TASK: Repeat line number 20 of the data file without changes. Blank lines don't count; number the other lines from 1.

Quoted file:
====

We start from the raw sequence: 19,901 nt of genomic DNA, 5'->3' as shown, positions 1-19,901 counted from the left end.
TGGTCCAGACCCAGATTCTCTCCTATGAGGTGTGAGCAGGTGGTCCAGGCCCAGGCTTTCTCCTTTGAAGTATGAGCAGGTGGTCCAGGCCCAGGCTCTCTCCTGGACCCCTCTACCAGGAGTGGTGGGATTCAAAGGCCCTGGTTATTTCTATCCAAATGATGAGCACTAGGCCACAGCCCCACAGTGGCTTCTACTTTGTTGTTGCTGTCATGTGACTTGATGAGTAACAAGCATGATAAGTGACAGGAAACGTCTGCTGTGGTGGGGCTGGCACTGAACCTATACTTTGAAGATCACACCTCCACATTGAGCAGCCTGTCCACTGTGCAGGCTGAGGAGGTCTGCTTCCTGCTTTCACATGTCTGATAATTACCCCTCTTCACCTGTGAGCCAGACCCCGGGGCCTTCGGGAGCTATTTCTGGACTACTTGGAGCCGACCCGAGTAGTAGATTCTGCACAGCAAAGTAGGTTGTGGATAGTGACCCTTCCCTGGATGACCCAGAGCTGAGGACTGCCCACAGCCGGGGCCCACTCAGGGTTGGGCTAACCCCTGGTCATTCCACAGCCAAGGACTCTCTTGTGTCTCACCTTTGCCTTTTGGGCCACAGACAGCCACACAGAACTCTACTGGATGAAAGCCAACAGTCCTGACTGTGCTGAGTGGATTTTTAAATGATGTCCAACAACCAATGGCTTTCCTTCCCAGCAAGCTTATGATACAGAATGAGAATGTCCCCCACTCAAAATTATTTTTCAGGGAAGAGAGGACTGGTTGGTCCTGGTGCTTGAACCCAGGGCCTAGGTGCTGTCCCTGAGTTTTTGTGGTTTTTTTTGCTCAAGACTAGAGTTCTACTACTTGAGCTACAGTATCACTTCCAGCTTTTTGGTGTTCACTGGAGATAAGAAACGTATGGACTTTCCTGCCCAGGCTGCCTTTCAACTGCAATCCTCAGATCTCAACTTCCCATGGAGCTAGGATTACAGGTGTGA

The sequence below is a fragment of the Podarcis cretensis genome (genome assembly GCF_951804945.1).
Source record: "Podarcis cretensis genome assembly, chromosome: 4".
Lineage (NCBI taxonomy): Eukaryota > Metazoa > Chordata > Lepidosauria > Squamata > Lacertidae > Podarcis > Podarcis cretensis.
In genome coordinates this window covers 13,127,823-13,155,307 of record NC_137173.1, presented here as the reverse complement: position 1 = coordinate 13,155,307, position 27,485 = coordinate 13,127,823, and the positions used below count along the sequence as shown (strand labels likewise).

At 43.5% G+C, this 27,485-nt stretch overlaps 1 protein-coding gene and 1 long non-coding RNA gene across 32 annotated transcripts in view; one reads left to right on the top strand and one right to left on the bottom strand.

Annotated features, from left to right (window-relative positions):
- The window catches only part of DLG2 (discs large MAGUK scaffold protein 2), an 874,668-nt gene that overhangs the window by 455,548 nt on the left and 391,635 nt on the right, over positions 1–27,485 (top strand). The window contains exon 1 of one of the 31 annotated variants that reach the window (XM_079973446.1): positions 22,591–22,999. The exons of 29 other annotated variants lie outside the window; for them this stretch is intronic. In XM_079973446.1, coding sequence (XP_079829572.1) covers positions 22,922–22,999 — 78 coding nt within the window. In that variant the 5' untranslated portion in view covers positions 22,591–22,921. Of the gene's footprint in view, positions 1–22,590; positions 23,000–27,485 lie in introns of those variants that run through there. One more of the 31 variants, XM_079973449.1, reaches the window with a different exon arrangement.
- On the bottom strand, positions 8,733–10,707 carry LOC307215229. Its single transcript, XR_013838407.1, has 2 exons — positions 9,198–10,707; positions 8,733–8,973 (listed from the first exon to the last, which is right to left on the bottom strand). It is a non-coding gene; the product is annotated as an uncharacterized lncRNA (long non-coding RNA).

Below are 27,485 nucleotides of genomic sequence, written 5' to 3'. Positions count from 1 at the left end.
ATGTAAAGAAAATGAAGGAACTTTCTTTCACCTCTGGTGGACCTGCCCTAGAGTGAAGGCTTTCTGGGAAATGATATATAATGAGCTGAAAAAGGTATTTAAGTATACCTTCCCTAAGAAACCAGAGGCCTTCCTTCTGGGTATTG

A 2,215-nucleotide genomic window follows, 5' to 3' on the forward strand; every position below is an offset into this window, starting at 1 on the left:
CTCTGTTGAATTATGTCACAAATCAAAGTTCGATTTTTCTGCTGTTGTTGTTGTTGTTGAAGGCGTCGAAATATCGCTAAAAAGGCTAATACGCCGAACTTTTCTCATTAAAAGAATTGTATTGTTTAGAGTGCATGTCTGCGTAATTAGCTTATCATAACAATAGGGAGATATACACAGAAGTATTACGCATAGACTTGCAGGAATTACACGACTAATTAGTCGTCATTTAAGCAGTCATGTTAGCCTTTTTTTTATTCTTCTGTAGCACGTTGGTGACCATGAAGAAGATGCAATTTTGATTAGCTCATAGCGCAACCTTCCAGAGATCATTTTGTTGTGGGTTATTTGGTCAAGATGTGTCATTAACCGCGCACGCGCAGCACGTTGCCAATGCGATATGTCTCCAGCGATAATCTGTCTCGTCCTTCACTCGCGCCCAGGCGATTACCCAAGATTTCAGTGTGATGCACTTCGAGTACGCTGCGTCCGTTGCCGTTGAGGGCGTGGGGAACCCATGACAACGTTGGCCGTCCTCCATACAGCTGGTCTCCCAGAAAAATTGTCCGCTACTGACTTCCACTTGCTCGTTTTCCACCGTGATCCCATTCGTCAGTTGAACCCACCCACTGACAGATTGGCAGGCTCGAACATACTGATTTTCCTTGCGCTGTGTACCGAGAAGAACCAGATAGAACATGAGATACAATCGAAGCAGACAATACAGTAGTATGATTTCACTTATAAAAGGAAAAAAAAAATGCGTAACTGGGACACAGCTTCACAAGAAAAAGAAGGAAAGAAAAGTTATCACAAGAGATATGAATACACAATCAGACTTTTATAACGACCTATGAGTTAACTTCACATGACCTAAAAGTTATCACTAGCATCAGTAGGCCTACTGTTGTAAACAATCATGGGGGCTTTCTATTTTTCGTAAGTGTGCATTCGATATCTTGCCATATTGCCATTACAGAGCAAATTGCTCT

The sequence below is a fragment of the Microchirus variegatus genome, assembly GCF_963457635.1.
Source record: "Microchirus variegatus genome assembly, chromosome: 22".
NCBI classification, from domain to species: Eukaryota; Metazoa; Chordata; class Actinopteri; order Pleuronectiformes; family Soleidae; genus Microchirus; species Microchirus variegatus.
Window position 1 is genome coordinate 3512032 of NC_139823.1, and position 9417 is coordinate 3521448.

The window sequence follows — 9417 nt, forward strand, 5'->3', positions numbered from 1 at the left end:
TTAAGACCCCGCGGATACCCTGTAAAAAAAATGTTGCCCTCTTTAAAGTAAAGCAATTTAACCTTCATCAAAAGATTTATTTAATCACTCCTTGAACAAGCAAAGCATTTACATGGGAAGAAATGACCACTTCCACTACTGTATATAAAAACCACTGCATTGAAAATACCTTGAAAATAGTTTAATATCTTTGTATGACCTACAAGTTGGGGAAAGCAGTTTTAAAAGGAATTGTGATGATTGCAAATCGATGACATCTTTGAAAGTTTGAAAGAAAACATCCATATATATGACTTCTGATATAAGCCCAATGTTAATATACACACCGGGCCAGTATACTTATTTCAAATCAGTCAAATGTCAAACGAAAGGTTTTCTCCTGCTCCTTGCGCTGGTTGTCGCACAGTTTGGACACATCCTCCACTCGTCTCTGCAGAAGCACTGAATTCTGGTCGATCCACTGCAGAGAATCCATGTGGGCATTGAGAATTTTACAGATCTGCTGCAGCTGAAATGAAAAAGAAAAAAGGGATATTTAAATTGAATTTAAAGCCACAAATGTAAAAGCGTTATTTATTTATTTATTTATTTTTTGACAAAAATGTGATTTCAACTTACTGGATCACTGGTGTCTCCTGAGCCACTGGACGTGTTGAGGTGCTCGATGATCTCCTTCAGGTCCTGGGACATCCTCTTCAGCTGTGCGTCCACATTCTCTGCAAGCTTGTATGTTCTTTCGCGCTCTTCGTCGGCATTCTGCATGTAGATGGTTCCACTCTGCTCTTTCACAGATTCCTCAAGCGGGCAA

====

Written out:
TTAAGACCCCGCGGATACCCTGTAAAAAAAATGTTGCCCTCTTTAAAGTAAAGCAATTTAACCTTCATCAAAAGATTTATTTAATCACTCCTTGAACAAGCAAAGCATTTACATGGGAAGAAATGACCACTTCCACTACTGTATATAAAAACCACTGCATTGAAAATACCTTGAAAATAGTTTAATATCTTTGTATGACCTACAAGTTGGGGAAAGCAGTTTTAAAAGGAATTGTGATGATTGCAAATCGATGACATCTTTGAAAGTTTGAAAGAAAACATCCATATATATGACTTCTGATATAAGCCCAATGTTAATATACACACCGGGCCAGTATACTTATTTCAAATCAGTCAAATGTCAAACGAAAGGTTTTCTCCTGCTCCTTGCGCTGGTTGTCGCACAGTTTGGACACATCCTCCACTCGTCTCTGCAGAAGCACTGAATTCTGGTCGATCCACTGCAGAGAATCCATGTGGGCATTGAGAATTTTACAGATCTGCTGCAGCTGAAATGAAAAAGAAAAAAGGGATATTTAAATTGAATTTAAAGCCACAAATGTAAAAGCGTTATTTATTTATTTATTTATTTTTTGACAAAAATGTGATTTCAACTTACTGGATCACTGGTGTCTCCTGAGCCACTGGACGTGTTGAGGTGCTCGATGATCTCCTTCAGGTCCTGGGACATCCTCTTCAGCTGTGCGTCCACATTCTCTGCAAGCTTGTATGTTCTTTCGCGCTCTTCGTCGGCATTCTGCATGTAGATGGTTCCACTCTGCTCTTTCACAGATTCCTCAAGCGGGCAA